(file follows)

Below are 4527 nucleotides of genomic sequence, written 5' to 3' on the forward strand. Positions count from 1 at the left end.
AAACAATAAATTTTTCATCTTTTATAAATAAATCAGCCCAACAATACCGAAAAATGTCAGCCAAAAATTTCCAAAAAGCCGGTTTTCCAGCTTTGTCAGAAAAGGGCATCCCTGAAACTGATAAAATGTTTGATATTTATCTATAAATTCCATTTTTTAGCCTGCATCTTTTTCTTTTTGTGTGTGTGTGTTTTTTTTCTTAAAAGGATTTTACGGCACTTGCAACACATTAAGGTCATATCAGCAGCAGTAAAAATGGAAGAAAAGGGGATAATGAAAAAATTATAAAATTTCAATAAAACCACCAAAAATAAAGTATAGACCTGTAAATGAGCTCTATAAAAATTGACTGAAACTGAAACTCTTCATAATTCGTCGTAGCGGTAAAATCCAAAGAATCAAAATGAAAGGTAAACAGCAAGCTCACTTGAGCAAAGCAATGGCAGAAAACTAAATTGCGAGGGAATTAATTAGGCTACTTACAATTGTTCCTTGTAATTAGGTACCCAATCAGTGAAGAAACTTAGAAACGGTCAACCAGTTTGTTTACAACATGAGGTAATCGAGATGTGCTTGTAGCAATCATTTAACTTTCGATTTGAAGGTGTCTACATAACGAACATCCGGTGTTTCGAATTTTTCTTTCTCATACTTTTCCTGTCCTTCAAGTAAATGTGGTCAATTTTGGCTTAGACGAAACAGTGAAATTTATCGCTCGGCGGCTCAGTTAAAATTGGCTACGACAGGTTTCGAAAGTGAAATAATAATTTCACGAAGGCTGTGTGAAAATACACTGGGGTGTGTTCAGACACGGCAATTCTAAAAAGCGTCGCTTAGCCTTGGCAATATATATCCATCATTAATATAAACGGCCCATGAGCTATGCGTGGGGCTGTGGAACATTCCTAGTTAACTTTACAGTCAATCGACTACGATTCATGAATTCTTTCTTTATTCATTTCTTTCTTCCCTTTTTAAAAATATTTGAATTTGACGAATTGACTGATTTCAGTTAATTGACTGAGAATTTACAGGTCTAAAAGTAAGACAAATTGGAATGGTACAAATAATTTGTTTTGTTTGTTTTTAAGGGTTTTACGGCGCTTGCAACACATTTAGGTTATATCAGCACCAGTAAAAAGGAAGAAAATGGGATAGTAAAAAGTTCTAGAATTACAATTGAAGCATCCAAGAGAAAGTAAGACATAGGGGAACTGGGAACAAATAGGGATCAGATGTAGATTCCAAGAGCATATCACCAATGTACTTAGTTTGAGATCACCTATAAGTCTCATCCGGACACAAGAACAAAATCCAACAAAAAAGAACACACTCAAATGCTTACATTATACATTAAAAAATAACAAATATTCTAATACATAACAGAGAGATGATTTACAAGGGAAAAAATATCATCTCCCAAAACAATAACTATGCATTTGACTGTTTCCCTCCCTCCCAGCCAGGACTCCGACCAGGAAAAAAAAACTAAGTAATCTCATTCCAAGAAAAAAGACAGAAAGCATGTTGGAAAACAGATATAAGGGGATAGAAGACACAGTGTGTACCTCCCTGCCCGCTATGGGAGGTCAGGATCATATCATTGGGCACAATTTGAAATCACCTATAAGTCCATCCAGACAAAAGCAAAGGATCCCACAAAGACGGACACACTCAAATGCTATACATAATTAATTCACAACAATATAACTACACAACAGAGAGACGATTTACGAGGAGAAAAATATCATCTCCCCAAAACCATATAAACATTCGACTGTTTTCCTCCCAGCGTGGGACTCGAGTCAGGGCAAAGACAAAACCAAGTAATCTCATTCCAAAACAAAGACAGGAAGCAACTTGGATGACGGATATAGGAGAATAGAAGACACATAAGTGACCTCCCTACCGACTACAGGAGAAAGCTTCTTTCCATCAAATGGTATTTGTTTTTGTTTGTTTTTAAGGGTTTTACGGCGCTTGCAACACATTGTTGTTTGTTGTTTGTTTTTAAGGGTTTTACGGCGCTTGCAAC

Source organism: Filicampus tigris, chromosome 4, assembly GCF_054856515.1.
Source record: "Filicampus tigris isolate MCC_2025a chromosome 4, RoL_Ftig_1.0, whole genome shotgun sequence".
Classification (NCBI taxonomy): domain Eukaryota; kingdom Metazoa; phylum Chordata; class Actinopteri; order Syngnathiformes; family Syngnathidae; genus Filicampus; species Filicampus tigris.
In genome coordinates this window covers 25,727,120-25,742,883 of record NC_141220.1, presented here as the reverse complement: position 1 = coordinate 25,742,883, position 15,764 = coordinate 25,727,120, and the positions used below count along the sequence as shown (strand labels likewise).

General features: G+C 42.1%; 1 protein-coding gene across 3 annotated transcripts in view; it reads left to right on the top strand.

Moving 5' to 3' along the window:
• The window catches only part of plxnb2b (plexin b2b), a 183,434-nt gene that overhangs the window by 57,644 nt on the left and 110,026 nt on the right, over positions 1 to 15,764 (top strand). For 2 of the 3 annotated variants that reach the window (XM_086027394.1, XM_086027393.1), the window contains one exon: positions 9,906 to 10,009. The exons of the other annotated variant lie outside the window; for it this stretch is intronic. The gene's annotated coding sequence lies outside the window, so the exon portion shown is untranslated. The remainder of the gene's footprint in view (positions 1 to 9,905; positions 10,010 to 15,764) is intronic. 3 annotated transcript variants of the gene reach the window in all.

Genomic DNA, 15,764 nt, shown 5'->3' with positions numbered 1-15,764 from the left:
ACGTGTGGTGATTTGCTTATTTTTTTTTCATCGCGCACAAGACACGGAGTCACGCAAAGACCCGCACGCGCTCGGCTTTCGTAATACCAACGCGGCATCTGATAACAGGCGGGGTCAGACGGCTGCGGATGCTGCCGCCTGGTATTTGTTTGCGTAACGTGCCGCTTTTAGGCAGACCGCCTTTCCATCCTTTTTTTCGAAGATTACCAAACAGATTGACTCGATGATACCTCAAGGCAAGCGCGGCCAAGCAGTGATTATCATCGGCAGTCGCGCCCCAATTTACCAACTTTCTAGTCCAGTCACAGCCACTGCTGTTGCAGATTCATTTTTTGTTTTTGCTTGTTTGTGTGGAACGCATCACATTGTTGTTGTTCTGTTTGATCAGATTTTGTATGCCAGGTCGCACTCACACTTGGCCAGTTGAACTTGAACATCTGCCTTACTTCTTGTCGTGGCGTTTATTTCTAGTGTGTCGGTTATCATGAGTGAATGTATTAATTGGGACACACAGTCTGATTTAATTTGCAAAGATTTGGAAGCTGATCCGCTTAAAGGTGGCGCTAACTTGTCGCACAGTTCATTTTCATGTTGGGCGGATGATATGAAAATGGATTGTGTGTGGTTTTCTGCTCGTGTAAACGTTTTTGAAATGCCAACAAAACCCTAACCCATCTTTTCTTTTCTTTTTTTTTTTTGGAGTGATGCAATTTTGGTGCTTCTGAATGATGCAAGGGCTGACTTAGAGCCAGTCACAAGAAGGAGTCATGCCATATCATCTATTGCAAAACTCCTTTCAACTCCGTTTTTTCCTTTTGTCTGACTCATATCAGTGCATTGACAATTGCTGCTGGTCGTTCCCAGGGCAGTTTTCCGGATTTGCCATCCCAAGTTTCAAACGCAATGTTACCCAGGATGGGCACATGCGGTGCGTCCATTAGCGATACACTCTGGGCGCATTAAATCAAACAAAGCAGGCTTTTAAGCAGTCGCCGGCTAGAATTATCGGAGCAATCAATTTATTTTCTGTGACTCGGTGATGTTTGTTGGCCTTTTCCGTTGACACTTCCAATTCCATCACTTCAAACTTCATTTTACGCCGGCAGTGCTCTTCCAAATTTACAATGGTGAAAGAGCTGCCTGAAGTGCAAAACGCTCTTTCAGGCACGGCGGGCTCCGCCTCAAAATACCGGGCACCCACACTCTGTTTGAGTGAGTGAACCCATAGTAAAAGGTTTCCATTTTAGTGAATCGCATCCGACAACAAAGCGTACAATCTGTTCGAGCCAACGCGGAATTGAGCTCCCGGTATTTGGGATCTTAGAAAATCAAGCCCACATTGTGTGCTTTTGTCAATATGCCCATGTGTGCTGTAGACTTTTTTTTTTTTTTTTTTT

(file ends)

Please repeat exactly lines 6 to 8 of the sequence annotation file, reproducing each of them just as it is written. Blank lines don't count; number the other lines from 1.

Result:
In genome coordinates this window covers 25,727,120-25,742,883 of record NC_141220.1, presented here as the reverse complement: position 1 = coordinate 25,742,883, position 15,764 = coordinate 25,727,120, and the positions used below count along the sequence as shown (strand labels likewise).

General features: G+C 42.1%; 1 protein-coding gene across 3 annotated transcripts in view; it reads left to right on the top strand.

Moving 5' to 3' along the window: